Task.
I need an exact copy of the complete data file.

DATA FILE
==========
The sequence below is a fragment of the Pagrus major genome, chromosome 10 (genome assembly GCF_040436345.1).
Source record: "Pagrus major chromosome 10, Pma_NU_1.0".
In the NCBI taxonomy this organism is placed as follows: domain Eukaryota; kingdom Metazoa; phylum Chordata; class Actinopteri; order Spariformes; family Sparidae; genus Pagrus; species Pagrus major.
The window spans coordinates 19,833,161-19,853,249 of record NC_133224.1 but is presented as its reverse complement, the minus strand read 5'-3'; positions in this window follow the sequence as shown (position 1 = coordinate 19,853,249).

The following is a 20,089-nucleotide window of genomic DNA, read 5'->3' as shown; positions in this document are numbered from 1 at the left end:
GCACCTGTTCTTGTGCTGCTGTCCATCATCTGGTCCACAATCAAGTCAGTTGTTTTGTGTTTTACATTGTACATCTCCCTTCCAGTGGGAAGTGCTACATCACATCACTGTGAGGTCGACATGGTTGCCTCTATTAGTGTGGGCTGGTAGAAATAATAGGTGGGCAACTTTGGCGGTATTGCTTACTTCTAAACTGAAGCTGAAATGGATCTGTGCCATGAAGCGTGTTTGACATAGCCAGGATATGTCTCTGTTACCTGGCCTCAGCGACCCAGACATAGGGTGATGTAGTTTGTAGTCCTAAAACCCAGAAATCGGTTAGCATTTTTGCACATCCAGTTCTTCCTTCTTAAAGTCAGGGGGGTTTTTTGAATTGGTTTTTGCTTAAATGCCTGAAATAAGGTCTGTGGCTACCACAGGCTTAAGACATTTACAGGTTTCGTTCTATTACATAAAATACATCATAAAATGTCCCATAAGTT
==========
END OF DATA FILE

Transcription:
The sequence below is a fragment of the Pagrus major genome, chromosome 10 (genome assembly GCF_040436345.1).
Source record: "Pagrus major chromosome 10, Pma_NU_1.0".
In the NCBI taxonomy this organism is placed as follows: domain Eukaryota; kingdom Metazoa; phylum Chordata; class Actinopteri; order Spariformes; family Sparidae; genus Pagrus; species Pagrus major.
The window spans coordinates 19,833,161-19,853,249 of record NC_133224.1 but is presented as its reverse complement, the minus strand read 5'-3'; positions in this window follow the sequence as shown (position 1 = coordinate 19,853,249).

The following is a 20,089-nucleotide window of genomic DNA, read 5'->3' as shown; positions in this document are numbered from 1 at the left end:
GCACCTGTTCTTGTGCTGCTGTCCATCATCTGGTCCACAATCAAGTCAGTTGTTTTGTGTTTTACATTGTACATCTCCCTTCCAGTGGGAAGTGCTACATCACATCACTGTGAGGTCGACATGGTTGCCTCTATTAGTGTGGGCTGGTAGAAATAATAGGTGGGCAACTTTGGCGGTATTGCTTACTTCTAAACTGAAGCTGAAATGGATCTGTGCCATGAAGCGTGTTTGACATAGCCAGGATATGTCTCTGTTACCTGGCCTCAGCGACCCAGACATAGGGTGATGTAGTTTGTAGTCCTAAAACCCAGAAATCGGTTAGCATTTTTGCACATCCAGTTCTTCCTTCTTAAAGTCAGGGGGGTTTTTTGAATTGGTTTTTGCTTAAATGCCTGAAATAAGGTCTGTGGCTACCACAGGCTTAAGACATTTACAGGTTTCGTTCTATTACATAAAATACATCATAAAATGTCCCATAAGTT